A year after the IRA, industrial policy has gone global. Now what? – by David L. Goldwyn and Andrea Clabough (Atlantic Council – August 7,2023)

Atlantic Council – Shaping the global future together

The Inflation Reduction Act (IRA) may prove to be one of the most transformative pieces of economic legislation in US history. The vast waves of investment coming to US shores throughout the last year bear out this possibility. One recent analysis estimated that between August 2022 and January 2023, over 100,000 clean energy jobs were created in the United States as a result of almost $90 billion invested in dozens of clean energy projects.

The domestic impacts of the IRA are undeniable. It is less certain what it means for the global energy transition. One year later, much work remains ahead to maximize the potential of the IRA. While US policymakers should consider the IRA’s long-term future and extend many of its provisions past 2032, officials must prioritize opportunities to align with like-minded allies overseas.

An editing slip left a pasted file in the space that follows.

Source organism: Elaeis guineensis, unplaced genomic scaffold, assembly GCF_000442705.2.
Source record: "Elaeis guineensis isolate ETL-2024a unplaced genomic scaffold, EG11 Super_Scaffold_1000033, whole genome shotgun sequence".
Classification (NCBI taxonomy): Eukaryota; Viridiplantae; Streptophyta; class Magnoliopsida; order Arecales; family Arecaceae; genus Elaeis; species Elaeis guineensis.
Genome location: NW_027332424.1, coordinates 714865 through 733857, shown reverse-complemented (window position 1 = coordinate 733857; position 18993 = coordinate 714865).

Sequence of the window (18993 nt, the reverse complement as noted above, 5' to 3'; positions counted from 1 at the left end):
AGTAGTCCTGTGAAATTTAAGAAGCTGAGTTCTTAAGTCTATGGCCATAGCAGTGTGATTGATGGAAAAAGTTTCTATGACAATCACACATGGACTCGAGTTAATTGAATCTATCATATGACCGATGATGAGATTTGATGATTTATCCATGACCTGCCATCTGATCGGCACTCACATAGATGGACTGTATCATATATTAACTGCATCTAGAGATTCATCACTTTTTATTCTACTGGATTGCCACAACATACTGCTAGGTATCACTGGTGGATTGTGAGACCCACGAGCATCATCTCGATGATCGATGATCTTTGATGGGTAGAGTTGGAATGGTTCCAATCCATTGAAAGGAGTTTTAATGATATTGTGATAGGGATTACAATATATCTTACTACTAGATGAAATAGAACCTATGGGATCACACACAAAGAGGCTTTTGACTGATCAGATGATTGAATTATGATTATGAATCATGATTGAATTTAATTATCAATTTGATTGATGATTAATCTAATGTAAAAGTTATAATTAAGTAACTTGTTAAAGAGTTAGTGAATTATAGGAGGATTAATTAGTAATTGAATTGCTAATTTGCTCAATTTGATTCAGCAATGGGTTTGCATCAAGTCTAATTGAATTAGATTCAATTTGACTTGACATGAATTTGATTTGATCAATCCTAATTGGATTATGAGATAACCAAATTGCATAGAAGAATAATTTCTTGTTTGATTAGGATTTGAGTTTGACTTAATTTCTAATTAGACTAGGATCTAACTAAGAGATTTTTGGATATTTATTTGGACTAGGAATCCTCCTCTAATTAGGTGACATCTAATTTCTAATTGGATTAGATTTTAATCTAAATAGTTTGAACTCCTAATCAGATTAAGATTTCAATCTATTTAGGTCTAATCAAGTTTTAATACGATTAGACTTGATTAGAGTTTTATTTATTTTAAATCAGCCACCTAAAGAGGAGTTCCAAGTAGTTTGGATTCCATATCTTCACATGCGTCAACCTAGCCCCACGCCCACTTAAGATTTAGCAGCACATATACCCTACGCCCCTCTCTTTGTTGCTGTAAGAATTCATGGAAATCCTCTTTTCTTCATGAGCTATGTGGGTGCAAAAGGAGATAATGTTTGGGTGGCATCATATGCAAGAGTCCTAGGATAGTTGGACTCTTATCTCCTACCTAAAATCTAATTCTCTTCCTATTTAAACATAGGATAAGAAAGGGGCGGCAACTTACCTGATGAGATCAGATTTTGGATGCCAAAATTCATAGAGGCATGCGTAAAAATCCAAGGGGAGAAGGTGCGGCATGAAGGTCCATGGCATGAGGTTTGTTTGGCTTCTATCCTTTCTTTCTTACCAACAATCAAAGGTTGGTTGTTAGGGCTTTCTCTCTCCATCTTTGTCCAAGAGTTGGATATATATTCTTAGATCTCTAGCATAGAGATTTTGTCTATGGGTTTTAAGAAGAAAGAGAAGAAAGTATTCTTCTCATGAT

The IRA was designed to pair two central goals for the Biden administration: revitalize domestic industry while spurring a systemic transformation of the US economy toward a low-carbon, net-zero pathway.

Undoubtedly, massive investments in key transition technologies within the world’s largest economy have global implications. New analysis suggests the IRA’s domestic provisions will ultimately reduce the cost curves for technologies like clean hydrogen and sustainable aviation fuels throughout the world. However, these global benefits largely occur in the post-2050 timeframe—after the crucial midcentury date by when the world must achieve net-zero emissions.

For the rest of this article: https://www.atlanticcouncil.org/blogs/energysource/a-year-after-the-ira-industrial-policy-has-gone-global/